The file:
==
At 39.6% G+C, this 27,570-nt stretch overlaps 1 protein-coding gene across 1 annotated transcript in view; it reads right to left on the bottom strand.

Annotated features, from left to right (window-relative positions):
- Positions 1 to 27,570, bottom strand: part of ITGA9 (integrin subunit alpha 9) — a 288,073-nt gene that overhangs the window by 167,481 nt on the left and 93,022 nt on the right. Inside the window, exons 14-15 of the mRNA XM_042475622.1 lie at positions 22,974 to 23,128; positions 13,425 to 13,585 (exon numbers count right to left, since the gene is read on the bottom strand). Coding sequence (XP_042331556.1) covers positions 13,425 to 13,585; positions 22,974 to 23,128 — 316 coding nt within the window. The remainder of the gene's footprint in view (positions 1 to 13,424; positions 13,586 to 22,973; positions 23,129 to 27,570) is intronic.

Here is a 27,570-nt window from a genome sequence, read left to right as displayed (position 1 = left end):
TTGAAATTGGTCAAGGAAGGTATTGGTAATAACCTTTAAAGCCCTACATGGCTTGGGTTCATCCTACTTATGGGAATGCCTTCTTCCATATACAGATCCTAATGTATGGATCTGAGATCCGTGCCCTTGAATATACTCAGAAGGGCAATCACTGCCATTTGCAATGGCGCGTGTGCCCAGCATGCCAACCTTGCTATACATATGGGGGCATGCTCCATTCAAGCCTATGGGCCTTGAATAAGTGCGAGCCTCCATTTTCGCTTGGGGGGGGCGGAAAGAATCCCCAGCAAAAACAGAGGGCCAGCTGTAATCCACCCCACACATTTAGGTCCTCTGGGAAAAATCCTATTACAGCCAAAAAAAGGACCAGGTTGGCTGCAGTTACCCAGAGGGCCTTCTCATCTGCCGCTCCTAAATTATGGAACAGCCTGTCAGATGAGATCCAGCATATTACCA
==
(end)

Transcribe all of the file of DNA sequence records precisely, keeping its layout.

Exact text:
At 39.6% G+C, this 27,570-nt stretch overlaps 1 protein-coding gene across 1 annotated transcript in view; it reads right to left on the bottom strand.

Annotated features, from left to right (window-relative positions):
- Positions 1 to 27,570, bottom strand: part of ITGA9 (integrin subunit alpha 9) — a 288,073-nt gene that overhangs the window by 167,481 nt on the left and 93,022 nt on the right. Inside the window, exons 14-15 of the mRNA XM_042475622.1 lie at positions 22,974 to 23,128; positions 13,425 to 13,585 (exon numbers count right to left, since the gene is read on the bottom strand). Coding sequence (XP_042331556.1) covers positions 13,425 to 13,585; positions 22,974 to 23,128 — 316 coding nt within the window. The remainder of the gene's footprint in view (positions 1 to 13,424; positions 13,586 to 22,973; positions 23,129 to 27,570) is intronic.

Here is a 27,570-nt window from a genome sequence, read left to right as displayed (position 1 = left end):
TTGAAATTGGTCAAGGAAGGTATTGGTAATAACCTTTAAAGCCCTACATGGCTTGGGTTCATCCTACTTATGGGAATGCCTTCTTCCATATACAGATCCTAATGTATGGATCTGAGATCCGTGCCCTTGAATATACTCAGAAGGGCAATCACTGCCATTTGCAATGGCGCGTGTGCCCAGCATGCCAACCTTGCTATACATATGGGGGCATGCTCCATTCAAGCCTATGGGCCTTGAATAAGTGCGAGCCTCCATTTTCGCTTGGGGGGGGCGGAAAGAATCCCCAGCAAAAACAGAGGGCCAGCTGTAATCCACCCCACACATTTAGGTCCTCTGGGAAAAATCCTATTACAGCCAAAAAAAGGACCAGGTTGGCTGCAGTTACCCAGAGGGCCTTCTCATCTGCCGCTCCTAAATTATGGAACAGCCTGTCAGATGAGATCCAGCATATTACCA